PHILADELPHIA (CBS) – Some things make schools better—longer days, extended school years, good teachers and high expectations among them. A report from the Annenberg Institute for School Reform looks at community organizing as a means of systemic education reform.
Many innovative reforms fail because of lack of trust, understanding, or cultural relevance to the community and the high turnover of reformers– superintendents, principals, or outside organizations in high-need schools and districts. Reforms also fail because they don’t address the extreme inequities in resources between poor communities and their luckier counterparts.READ MORE: WATCH: New Castle County Police, Neighbor Rescue Elderly Woman Trapped Under SUV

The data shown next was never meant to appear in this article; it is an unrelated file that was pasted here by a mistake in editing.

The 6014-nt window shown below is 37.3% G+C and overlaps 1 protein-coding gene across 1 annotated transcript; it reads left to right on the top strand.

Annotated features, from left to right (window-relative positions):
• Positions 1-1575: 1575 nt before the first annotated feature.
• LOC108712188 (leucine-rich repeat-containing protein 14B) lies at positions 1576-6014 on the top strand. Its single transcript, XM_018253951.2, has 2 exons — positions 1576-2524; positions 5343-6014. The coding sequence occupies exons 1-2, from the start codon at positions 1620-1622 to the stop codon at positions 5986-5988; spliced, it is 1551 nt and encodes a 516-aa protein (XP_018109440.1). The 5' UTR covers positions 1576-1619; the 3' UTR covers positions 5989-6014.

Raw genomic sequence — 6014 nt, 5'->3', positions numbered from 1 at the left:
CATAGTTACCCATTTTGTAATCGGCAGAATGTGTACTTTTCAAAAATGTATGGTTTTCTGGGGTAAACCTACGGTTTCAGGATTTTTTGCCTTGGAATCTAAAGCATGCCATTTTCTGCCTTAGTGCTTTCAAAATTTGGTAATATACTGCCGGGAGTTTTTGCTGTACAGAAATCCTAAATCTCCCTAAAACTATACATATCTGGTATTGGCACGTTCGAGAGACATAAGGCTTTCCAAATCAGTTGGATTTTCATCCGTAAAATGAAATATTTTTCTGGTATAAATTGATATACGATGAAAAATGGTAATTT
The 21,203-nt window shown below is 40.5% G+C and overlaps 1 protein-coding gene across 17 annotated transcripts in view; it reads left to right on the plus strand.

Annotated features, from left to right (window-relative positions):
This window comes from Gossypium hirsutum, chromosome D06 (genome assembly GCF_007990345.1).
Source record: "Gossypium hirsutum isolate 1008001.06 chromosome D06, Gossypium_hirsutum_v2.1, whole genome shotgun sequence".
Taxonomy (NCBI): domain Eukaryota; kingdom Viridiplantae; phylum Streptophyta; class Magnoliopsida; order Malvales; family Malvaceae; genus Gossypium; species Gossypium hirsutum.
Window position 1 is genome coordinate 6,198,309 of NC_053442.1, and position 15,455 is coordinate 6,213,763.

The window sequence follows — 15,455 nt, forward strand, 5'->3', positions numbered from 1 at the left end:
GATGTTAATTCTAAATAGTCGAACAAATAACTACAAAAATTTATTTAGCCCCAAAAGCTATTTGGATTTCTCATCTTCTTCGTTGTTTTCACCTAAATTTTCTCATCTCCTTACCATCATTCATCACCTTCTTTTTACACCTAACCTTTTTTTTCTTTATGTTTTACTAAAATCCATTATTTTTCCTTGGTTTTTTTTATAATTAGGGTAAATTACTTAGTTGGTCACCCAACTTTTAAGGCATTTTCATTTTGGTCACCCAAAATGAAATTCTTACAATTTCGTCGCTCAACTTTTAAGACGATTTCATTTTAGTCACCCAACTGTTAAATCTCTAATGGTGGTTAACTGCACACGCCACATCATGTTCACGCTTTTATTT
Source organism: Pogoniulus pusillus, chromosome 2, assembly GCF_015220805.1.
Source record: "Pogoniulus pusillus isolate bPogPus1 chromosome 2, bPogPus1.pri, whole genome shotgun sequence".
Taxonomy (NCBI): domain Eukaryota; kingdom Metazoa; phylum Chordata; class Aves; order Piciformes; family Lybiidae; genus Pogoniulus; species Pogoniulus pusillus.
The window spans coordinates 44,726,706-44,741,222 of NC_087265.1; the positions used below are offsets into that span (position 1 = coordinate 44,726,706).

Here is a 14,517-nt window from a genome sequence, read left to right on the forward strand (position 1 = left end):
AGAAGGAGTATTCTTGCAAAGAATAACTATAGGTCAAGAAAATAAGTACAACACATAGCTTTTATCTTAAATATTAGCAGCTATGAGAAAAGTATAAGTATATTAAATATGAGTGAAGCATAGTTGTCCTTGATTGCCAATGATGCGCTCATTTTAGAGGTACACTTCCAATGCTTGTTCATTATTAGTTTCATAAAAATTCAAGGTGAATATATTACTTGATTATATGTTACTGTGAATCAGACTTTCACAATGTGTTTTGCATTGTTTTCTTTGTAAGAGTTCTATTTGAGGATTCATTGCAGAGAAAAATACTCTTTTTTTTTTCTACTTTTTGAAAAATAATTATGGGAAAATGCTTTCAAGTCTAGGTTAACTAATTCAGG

Community organizing for school reform has the potential to create equitable changes, develop innovative solutions that reflect the knowledge of underserved communities, and build the long-term social capital of those communities to support schools and districts and hold them accountable for improving achievement as well.READ MORE: Joel Embiid Scores 40 But Sixers Blow 24-Point Lead In Loss To Clippers
The executive summary cites networks at the city, regional, and national levels, and a directory of community organizations involved in New England education reform.
Visit www.annenberginstiute.org.MORE NEWS: Philadelphia Postponing COVID-19 Vaccine Mandate For City Workers Again
Reported By Dr. Marciene Mattleman, KYW Newsradio